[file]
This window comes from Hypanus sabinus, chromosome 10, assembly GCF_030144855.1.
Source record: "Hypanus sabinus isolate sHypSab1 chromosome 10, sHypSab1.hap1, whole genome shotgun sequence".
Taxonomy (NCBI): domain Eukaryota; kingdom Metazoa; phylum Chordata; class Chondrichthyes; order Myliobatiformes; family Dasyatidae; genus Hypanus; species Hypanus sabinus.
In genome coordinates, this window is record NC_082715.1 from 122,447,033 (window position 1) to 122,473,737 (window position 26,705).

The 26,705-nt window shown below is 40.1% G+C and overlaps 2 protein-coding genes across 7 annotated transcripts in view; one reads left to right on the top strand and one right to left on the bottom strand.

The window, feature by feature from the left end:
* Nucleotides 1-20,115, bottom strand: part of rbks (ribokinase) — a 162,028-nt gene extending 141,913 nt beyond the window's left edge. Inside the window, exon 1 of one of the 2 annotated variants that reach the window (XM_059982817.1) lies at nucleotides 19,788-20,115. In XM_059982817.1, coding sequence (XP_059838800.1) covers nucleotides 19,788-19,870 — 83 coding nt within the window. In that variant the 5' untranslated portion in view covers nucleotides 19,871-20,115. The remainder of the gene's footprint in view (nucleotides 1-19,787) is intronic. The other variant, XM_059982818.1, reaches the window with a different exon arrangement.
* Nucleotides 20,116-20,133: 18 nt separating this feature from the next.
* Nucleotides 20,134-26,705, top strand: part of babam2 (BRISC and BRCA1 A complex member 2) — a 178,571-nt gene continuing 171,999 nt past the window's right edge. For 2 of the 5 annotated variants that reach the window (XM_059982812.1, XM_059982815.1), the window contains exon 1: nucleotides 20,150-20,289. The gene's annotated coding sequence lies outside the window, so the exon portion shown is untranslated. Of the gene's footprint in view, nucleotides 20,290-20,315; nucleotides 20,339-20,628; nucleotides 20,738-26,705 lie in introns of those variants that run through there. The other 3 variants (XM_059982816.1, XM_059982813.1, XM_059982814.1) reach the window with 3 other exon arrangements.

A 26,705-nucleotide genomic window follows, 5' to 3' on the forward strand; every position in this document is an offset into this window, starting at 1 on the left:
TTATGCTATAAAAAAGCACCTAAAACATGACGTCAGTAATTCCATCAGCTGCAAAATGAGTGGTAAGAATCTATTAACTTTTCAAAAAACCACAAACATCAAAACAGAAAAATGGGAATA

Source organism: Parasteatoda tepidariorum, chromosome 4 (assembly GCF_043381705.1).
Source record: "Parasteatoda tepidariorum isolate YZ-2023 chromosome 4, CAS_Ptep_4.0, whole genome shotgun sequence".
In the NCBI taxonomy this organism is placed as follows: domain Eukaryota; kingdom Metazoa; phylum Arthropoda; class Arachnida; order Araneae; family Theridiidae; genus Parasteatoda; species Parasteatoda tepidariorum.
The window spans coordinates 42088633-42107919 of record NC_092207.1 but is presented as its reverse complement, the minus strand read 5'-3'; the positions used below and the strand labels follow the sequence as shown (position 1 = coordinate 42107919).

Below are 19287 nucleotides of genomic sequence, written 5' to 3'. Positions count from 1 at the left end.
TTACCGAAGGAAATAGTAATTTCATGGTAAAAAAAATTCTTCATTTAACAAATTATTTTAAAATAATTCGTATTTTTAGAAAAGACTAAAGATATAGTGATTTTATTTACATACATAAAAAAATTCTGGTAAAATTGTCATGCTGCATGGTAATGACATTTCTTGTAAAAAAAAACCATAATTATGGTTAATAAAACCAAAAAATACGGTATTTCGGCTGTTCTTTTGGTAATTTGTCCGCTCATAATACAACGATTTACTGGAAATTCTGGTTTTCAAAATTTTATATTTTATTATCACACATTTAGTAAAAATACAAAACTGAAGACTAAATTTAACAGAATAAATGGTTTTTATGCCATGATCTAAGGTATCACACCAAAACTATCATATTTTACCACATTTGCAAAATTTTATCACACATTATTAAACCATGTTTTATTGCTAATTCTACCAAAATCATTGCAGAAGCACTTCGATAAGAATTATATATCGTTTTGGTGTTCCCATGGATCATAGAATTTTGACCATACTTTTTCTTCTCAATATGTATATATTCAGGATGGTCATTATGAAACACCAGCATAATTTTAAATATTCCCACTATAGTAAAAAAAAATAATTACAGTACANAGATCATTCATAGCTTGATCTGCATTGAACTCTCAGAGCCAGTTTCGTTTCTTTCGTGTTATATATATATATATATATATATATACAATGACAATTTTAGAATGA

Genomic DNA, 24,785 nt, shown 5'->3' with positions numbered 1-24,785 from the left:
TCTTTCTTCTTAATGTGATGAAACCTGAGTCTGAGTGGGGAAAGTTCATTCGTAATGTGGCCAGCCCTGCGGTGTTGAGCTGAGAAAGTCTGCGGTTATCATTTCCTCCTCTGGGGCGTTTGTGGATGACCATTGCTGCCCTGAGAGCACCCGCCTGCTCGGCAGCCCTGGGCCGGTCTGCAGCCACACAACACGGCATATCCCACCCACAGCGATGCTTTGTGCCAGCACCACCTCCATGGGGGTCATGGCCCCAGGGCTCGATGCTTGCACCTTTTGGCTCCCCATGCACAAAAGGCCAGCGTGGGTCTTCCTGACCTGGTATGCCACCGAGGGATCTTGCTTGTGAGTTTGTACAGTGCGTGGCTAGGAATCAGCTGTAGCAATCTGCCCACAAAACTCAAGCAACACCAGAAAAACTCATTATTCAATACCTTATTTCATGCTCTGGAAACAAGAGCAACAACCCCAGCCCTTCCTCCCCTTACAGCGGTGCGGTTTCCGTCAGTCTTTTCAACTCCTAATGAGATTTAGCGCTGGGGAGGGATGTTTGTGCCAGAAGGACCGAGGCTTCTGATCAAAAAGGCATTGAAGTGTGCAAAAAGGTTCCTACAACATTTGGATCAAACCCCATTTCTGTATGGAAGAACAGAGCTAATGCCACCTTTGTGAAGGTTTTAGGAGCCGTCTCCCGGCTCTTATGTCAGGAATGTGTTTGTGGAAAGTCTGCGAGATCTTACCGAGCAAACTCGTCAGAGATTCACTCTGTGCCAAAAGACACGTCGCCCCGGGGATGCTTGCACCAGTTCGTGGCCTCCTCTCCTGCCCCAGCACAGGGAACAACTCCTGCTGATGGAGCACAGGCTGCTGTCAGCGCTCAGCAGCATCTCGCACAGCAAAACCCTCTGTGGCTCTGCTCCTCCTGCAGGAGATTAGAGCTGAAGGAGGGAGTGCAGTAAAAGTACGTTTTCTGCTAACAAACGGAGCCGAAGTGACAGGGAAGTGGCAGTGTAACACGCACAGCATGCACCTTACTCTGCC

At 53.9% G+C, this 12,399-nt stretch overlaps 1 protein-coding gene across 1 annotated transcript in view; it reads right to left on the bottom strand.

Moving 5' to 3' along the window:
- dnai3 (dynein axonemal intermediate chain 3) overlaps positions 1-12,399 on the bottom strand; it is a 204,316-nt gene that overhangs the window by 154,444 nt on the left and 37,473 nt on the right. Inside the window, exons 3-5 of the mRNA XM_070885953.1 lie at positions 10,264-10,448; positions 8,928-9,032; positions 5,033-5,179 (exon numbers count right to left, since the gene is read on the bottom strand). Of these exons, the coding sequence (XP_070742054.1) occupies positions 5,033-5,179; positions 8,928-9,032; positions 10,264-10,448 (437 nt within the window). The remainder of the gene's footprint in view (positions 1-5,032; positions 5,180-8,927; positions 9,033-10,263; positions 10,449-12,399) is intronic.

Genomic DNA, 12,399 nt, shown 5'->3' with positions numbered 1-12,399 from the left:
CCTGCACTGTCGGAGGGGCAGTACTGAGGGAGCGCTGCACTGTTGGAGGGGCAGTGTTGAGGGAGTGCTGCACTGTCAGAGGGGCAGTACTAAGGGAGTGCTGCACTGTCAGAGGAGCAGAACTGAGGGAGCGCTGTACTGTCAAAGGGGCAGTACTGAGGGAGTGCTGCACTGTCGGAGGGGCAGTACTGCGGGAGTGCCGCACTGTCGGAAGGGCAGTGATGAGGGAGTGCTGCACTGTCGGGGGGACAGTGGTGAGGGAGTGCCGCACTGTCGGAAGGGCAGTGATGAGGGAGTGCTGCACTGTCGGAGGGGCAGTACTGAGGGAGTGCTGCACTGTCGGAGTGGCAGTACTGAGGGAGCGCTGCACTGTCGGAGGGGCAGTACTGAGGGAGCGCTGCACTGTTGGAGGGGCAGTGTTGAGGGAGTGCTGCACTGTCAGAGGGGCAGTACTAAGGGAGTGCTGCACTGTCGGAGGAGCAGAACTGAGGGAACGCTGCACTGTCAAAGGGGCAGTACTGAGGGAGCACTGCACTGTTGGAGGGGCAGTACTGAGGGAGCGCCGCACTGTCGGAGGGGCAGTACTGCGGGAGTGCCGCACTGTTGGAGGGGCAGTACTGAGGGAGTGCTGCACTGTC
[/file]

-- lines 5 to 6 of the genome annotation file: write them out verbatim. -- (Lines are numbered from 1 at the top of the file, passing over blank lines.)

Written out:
The 26,705-nt window shown below is 40.1% G+C and overlaps 2 protein-coding genes across 7 annotated transcripts in view; one reads left to right on the top strand and one right to left on the bottom strand.

The window, feature by feature from the left end: